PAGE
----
Freedom Convoy protesters set to return to Ottawa for Canada Day, stay through summer
Police say they're aware of upcoming protests and are 'planning accordingly'
Ottawa police say they expect more protests and larger than usual crowds during Canada Day celebrations in the capital this July as groups related to the Freedom Convoy continue to plan protests.
In a statement, the Ottawa Police Service (OPS) said it is "working with Canada Day organizers and our policing partners to implement a public safety plan that allows all Canadians and visitors to freely and safely enjoy the capital during this celebration."
Significant road closures and an increased police presence are expected. Police say additional resources from other services are being brought in.
Several groups — most formed out of the Freedom Convoy — are planning protests in Ottawa throughout the summer, including many of the key figures and prominent streamers involved in the ongoing "Freedom Movement."
A cohort that includes many of the groups involved in protests earlier this year, as well as some that have emerged since, is co-ordinating events throughout the summer.
Protests are expected to take place on a mass scale in the city starting June 30 when James Topp, a veteran marching across Canada in protest of the remaining vaccine mandates, plans to end his cross-country journey at the National War Memorial in downtown Ottawa.
Topp began walking to Ottawa in February, inspired by the convoy protests and disturbed, he said, by government overreach affecting people who have chosen not to get vaccinated against COVID-19.
"As it stands right now, I have not been invited back to work as of yet," he said. "This entire march, the purpose of it was to serve as a protest. I felt it was a violation in several different ways."
Topp said there was no talk of dropping vaccine mandates when he started the protest. He intends on meeting with MPs once he arrives in Ottawa.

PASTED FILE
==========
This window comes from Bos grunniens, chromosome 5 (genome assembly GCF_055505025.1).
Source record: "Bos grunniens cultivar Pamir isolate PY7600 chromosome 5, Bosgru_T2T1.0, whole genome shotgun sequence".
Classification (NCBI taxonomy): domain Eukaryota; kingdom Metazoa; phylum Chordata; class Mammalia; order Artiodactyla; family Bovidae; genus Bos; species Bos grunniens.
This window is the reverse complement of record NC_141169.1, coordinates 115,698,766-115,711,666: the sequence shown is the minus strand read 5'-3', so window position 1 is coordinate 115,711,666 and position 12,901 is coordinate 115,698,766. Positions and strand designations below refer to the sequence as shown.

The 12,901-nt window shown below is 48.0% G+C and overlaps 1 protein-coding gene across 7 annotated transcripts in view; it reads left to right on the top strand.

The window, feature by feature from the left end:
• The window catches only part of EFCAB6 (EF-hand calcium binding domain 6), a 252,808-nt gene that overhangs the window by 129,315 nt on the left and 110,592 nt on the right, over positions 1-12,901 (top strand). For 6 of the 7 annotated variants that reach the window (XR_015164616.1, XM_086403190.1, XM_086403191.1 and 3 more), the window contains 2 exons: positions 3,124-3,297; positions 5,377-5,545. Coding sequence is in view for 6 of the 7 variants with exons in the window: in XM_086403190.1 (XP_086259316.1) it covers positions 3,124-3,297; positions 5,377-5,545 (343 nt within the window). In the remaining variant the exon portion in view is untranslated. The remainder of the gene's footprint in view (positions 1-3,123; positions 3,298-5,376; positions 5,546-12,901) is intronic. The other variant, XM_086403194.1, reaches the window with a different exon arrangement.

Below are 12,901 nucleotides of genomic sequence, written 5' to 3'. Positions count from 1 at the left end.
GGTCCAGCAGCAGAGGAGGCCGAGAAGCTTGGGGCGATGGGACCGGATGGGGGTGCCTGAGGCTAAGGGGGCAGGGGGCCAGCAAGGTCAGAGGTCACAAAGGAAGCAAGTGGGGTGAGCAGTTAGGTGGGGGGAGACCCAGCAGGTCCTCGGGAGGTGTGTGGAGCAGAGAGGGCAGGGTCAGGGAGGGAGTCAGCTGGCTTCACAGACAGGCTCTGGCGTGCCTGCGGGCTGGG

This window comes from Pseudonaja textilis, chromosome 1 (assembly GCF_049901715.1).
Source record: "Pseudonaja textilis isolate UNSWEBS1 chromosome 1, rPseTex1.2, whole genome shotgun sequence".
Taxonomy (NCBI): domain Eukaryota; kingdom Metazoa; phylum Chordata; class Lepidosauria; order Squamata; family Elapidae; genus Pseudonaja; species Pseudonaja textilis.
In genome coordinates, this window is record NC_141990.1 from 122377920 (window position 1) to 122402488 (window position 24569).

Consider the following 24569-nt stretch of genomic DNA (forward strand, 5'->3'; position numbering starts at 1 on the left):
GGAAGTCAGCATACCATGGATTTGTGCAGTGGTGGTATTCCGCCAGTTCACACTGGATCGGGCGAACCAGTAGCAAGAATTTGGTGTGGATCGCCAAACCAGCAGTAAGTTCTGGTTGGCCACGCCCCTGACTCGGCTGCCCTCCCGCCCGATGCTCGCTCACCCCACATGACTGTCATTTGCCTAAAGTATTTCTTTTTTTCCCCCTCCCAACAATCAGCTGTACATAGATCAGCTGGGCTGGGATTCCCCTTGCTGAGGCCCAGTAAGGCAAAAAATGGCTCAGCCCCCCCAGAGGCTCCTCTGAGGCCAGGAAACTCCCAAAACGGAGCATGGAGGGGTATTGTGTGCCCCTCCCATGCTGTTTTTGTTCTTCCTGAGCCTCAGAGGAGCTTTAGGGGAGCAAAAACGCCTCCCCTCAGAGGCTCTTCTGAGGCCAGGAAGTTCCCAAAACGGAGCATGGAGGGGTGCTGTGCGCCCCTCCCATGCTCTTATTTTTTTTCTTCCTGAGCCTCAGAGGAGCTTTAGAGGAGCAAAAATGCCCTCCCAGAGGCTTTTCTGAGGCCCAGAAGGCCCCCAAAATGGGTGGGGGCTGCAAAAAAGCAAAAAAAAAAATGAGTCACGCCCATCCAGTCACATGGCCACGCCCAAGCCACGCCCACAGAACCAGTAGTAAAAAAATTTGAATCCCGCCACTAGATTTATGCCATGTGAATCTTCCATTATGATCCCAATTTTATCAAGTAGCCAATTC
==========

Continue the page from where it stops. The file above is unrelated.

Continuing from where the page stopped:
"I felt compelled to appeal to these Members of Parliament and have a conversation that wasn't had earlier this year with the other protesters that had gone to Ottawa, so this is my protest in my way," he said.
It's not known which MPs have agreed to speak with Topp.
Protest base planned for outside Ottawa
Topp's march is supported by Veterans 4 Freedom, one of the main groups responsible for organizing the Rolling Thunder protests that took place in April.
The group's steering committee includes Tom Marazzo, who also gained prominence during the convoy protests in Ottawa, at times acting as an official spokesperson for protesters. He also ran in the Peterborough-Kawartha riding for the Ontario Party during the recent provincial election.
Andrew MacGillivray, who co-founded Veterans 4 Freedom, says the group has been liaising with Ottawa police about Topp's arrival.
He also noted events will continue into Canada Day. A route of Topp's march into the city is circulating online, and plans for a weekend of camping downtown near Parliament Hill are in the works.
MacGillivray said the group wants to have the "least impact on citizens of Ottawa with their everyday life."
Ottawa police say residents have reached out with questions about the potential for protest around the national celebration on July 1, which won't take place on Parliament Hill this year.
"We will not allow for conditions that led to the unlawful protests in February to reoccur. We are applying lessons learned from the unlawful protest as well as the Rolling Thunder and associated protests to build our plan," the statement said.
"We will continue an approach that prohibits vehicle-based protests in areas in and around places of national significance."
MacGillivray said construction has begun on a permanent structure for protesters just outside Ottawa, which will act as a base throughout the summer.
"We're going to implement our strategy and plan to lean on the government through information, education, etc.," he said, adding they plan to leave around Labour Day weekend.